Babies can use wearable blankets from birth or as soon as you stop swaddling your baby. Your baby should not use loose blankets until they are at least a year old, however, you should not expect your child to keep a blanket on them for warmth while sleeping until at least 3-4 years old.
Let’s dig deeper about your baby and the use of blankets to ensure you keep your baby safe and warm.
Babies and Wearable Blankets
Once you transition away from swaddling, the best and safest way to put a blanket on your baby is to use a wearable blanket. This way, the blanket can’t come off as your baby sleeps, rolls around, or even stands up. Wearable blankets come in many different sizes from newborn to toddler sizes. You can even get size 3T-5T wearable blankets that allow your preschooler to walk around.
Usually, if you use a wearable blanket, you only need to put your baby in a onesie and pajamas underneath. You don’t want him or her to overheat, so don’t put on too many layers. Your climate as well as the current season may become a factor as well. You may want to check your baby’s sleeping bag’s TOG rating to make sure you have the room temperature correct with the wearable blanket you plan to use. For warmer temperatures, you may want to consider a Muslin sleep sack. Alternatively, using a 4-season Merino Wool wearable blanket would let you avoid needing to buy multiple blankets for different seasons. This takes the worry away that you will use the wrong blanket for your baby and prevents overheating.
Babies and Loose Blankets
As a safety precaution, The AAP recommends that you avoid loose bedding and blankets for the first year. This is, of course, because your baby may pull the blanket over his or her head and become entangled and unable to take it off. This can lead to accidental suffocation. So, it is strongly recommended that you not use a loose blanket to cover up your baby until at least a year old. Keep in mind, however, that most children won’t keep a blanket on all night until they are at least 3 years old unless they happen to be very still sleepers. Most children are active sleepers, however, so unless you have your room temperature set at a comfortable setting even without a blanket, continue to use a wearable blanket until your child is old enough to keep it on.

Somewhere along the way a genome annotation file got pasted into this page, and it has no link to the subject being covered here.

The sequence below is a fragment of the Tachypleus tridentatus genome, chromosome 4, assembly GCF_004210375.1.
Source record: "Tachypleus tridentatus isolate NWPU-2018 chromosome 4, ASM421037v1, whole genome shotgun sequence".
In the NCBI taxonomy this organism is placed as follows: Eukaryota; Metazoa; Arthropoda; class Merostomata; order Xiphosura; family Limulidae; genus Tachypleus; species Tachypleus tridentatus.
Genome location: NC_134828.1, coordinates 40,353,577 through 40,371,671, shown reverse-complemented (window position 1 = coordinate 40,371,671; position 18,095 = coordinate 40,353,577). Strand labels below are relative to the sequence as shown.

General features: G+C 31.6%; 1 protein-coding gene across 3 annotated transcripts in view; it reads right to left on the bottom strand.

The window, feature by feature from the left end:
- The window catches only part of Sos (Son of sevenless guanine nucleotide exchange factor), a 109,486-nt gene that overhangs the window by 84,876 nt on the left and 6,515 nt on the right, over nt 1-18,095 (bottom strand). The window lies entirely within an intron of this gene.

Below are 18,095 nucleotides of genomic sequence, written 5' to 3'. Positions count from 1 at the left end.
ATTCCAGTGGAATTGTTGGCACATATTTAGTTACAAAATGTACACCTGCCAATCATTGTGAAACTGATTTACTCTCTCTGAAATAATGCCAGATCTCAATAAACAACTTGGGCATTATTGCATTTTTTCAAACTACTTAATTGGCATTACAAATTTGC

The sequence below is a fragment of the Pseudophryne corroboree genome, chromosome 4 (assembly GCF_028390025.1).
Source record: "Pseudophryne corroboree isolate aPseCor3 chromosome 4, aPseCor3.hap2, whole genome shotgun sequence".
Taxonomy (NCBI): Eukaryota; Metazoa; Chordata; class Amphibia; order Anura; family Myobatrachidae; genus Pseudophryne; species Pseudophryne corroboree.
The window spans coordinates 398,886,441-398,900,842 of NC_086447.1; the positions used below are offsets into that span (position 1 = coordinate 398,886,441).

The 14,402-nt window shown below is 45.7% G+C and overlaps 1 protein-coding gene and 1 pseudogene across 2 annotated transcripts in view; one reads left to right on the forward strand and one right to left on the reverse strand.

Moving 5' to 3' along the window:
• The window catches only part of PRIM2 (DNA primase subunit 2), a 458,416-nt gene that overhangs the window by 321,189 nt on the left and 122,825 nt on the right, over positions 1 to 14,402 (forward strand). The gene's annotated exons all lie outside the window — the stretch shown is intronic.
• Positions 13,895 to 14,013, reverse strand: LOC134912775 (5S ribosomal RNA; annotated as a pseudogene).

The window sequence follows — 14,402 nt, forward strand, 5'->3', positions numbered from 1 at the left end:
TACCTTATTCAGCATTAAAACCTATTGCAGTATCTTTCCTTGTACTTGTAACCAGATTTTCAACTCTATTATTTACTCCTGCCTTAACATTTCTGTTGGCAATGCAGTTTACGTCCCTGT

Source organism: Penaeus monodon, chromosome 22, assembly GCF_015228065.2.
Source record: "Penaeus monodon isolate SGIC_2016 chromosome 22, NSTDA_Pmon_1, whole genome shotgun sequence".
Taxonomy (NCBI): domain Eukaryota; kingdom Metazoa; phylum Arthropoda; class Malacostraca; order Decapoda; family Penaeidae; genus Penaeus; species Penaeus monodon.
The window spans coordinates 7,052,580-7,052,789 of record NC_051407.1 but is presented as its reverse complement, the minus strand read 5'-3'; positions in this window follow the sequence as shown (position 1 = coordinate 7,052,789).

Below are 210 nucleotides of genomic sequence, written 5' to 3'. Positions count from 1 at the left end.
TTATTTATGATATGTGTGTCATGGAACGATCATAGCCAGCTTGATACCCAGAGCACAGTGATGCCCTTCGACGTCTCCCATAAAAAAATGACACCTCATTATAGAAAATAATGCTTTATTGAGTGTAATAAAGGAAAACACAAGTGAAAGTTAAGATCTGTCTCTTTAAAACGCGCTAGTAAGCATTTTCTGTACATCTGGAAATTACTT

Babies and Blankets as a Comfort Item or Lovey
What about a small blanket? Can you give your baby a small blanket to hold on to as a security blanket?
Again, The AAP strongly recommends that you avoid any loose objects at all in the crib until at least one year old. Some babies and toddlers do benefit from a comfort item, or baby lovey. So, when you’re comfortable giving your baby a lovey, you can consider a small blanket that isn’t used for warmth but as an attachment object.
Attachment objects allow your baby or toddler to seek it out for comfort, whether at home or while traveling. Many items can become a lovey such as a toothbrush, mommy’s shirt, a car, a book, and pacifiers often become attachment objects. A security blanket is the most commonly known lovey. Depending on your age, you may remember The Peanuts character, Linus, who clutched his security blanket.
A popular type of lovey blanket is one with tags, so if you have a tactile baby, he or she can touch the tags and my son even liked to put his fingers through the loops. There are many different variations of these blankets, some with teethers and crinkle noises for playtime. Of course, if you are trying to encourage sleep, consider a quieter version like this Taggies blanket.
Other Blanket Safety Considerations
Whether you are using a baby blanket for warmth or comfort or both, do keep safety in mind. We don’t want blankets that are coming apart as they can be a choking hazard. We don’t want blankets with pieces that can fall off like a button or similar. The blanket should not present a suffocation hazard, so even if you have a baby who is over a year old, consider how large the blanket is and the size of your child.
TIP: Once you do find a blanket that you and your child loves, consider buying a second one that can be used during washes, in case of loss, or to lengthen use due to wear and tear! Having a backup can be even more important if your baby goes to daycare or takes their blanket with them often. There’s nothing worse than getting to bedtime and realizing you don’t have your baby’s favorite blankie!